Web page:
If modules have been deleted, then section D is used to update a “dflag” in the “object_versions” table. The “dflag” column is used to identify objects that have been deleted from the database. This flag is set to 1, on all records for a object that has been deleted. This bit field is used to help identify when objects are re-instated (deleted, and re-created). Section D builds the “UPDATE” command needed to set the “dflag” for any modules that has been deleted. This command is place in the @CMD variable and executed against each database, once again using the “sp_MSforeachdb” SP.

Section E, the last section, notifies the DBA’s of all the objects changed. This is done by using xp_sendmail, and sending the DBA’s the results by selecting all the “email_text” columns from the ##temp_text global temporary table. The output of the “SELECT” statement basically looks like a report. Below you will find an example of a typical report:

Scheduling of the SP

We schedule this SP to run nightly, Monday through Friday using a SQL Server agent job named “What has Changed”. The job contains a single step. That step contains a T-SQL command to execute “usp_objects_changed” SP. Having the SP and the SQL Agent job allows the DBA’s to get a report daily of changed modules.

Identifying Modules that have been changed between two Different Dates

There is another benefit we have obtained from having the historical information about objects that have changed. We are now able to identify modules that have changed overtime in our development environment. Being able to identify this allows a project to quickly identify, which objects they need to promote from our development environment to our production environment.

The “object_versions” table is used to identify objects that have changed overtime. Here is some code that can be used to report the modules that have changed overtime. This sample code identifies all the user tables that changed in the month of December 2002, deleted tables are excluded from the selection.

When this code is run against my sample “object_versions” table the report below is displayed. This output shows that the Orders table was changed 6 times, the customer table was changed twice, and the Items and Inventory tables where changed only once.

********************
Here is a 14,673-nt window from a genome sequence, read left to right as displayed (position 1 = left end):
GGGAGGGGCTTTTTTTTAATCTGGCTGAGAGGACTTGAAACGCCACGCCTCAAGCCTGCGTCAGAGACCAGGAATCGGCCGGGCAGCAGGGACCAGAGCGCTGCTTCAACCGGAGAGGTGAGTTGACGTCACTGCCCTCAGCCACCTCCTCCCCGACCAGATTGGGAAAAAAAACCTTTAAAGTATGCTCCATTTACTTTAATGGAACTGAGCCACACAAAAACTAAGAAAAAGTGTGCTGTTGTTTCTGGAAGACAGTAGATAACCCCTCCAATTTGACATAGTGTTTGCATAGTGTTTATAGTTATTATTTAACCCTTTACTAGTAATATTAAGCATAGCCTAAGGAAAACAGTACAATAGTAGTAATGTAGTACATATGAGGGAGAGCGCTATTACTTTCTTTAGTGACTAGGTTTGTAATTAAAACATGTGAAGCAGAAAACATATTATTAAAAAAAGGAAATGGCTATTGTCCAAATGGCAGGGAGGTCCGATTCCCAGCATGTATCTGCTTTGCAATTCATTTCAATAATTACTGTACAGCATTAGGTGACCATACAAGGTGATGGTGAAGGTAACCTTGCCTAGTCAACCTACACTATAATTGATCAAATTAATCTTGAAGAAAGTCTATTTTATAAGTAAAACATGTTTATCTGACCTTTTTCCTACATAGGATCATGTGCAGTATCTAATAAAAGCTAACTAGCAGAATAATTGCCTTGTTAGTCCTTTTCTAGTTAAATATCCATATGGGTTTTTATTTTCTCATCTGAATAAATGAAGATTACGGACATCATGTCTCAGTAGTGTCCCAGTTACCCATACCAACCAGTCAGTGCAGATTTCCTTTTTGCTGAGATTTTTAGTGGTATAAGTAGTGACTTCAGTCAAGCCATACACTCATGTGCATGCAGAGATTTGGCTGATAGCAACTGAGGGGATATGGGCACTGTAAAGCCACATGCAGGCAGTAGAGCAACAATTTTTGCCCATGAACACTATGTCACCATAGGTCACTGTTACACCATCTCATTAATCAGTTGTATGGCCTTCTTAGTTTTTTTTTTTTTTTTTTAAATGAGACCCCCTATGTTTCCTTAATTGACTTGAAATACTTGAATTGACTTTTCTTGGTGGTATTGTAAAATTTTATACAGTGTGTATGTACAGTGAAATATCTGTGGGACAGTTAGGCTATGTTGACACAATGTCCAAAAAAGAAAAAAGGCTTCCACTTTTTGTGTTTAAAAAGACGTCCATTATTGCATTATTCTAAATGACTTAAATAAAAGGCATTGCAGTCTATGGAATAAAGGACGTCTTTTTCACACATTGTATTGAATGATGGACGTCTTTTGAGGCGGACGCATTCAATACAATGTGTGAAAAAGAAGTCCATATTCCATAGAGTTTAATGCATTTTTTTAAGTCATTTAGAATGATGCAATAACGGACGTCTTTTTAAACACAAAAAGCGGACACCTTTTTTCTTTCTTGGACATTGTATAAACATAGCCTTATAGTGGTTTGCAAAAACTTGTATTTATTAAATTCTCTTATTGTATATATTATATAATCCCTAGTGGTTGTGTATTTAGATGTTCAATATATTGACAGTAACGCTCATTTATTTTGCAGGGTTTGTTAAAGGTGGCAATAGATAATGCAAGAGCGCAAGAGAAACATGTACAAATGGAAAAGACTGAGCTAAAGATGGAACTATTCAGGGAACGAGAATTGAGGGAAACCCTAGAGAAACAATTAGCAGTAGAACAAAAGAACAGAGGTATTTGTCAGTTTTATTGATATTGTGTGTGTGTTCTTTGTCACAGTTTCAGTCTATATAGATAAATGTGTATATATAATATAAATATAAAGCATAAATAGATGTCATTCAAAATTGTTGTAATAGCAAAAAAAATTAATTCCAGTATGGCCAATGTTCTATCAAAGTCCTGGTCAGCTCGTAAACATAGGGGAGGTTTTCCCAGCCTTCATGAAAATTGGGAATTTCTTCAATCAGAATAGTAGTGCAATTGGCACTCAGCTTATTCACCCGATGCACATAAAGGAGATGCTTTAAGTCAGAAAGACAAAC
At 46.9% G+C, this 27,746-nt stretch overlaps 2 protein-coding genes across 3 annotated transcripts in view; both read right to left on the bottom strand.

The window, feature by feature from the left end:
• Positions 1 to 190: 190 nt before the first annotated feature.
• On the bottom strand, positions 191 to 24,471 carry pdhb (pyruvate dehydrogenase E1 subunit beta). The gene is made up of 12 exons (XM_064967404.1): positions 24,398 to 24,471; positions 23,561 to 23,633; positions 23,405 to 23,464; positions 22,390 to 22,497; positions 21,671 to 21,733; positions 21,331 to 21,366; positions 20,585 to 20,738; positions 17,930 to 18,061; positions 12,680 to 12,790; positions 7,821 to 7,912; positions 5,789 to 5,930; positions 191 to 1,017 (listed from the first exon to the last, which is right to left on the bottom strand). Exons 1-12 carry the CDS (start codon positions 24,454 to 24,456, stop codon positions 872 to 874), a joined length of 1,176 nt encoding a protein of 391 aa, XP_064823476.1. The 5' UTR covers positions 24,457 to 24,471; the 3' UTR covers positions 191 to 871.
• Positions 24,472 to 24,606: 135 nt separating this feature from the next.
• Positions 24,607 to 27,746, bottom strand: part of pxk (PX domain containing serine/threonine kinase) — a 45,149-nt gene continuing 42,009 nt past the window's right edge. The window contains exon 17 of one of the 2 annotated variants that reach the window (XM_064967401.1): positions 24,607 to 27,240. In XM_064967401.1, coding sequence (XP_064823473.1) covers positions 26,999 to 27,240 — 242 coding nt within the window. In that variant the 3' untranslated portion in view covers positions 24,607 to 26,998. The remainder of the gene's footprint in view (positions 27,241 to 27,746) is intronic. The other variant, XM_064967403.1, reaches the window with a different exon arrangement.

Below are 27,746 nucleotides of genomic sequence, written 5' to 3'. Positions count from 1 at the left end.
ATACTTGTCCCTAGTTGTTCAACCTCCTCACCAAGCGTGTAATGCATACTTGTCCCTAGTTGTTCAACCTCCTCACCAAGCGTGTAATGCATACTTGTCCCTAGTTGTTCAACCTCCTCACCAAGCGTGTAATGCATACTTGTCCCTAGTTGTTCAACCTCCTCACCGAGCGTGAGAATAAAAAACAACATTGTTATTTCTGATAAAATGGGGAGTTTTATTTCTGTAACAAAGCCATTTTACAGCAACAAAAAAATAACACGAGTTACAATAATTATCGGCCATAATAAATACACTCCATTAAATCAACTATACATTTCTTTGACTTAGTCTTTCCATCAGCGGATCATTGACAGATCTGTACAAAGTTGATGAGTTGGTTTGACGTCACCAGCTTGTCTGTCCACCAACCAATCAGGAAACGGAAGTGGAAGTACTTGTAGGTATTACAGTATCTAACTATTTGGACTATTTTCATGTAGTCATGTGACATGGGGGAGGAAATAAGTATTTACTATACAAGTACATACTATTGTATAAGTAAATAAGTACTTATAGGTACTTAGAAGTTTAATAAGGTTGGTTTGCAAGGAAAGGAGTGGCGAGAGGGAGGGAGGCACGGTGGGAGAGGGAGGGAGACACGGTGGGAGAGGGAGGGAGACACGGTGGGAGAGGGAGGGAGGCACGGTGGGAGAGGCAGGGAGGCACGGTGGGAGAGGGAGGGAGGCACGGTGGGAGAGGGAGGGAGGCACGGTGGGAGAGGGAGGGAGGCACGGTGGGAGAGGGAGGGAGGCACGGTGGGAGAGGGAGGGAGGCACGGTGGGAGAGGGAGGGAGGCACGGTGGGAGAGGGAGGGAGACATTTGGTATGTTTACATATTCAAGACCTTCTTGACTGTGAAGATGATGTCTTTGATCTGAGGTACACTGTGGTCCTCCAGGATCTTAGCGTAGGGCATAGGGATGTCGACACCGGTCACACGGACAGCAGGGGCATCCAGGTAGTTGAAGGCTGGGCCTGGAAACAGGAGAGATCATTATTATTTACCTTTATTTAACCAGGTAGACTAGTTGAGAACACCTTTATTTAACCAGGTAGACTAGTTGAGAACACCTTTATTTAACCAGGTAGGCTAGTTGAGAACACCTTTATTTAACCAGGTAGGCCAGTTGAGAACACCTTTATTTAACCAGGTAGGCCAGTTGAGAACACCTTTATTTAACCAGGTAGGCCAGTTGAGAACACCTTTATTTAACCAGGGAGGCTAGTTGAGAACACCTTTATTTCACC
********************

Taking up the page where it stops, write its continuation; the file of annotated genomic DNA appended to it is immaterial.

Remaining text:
Of course if you were building a script to modify your production table, you would need to know not only the changed tables, but also the deleted tables. Here is some sample code to display tables that were deleted in December 2002.

Here is the results from the above select statement:

The “object_versions” table not only identifies tables that have been changed, but also identifies any other type of object that has changed. Basically the “object_versions” table tracks any object that SQL Server stores in the “sysobjects” table. Review definition of “xtype” above to identify all objects tracked.


Before we started routinely running the “usp_objects_changed” SP we had no way of knowing exactly when objects where changed on any one of our databases. Now with this process we are able to know each morning what objects where changed during the prior business day. This monitoring gives us a heads up on what modules might cause application issues. This heads up allows us to speed up diagnosing database problems more quickly by allowing us to know what has changed.


Gregory A. Larsen is a DBA at Washington State Department of Health. He has been working with computers since the late 1970s, and has a BS in Computer Science, with a minor area of study in Mathematics. During Greg’s DBA career, he has managed databases on Windows, Unix, and IBM mainframes; before becoming a DBA, he developed and maintained applications. Greg has written a number of articles for different web publishing sites, as well as SQL Server Magazine. Greg also maintains a website that contains a number of SQL Server examples to common DBA and SQL developer issues.


Contributors : Gregory A. Larsen
Last modified 2005-04-12 06:21 AM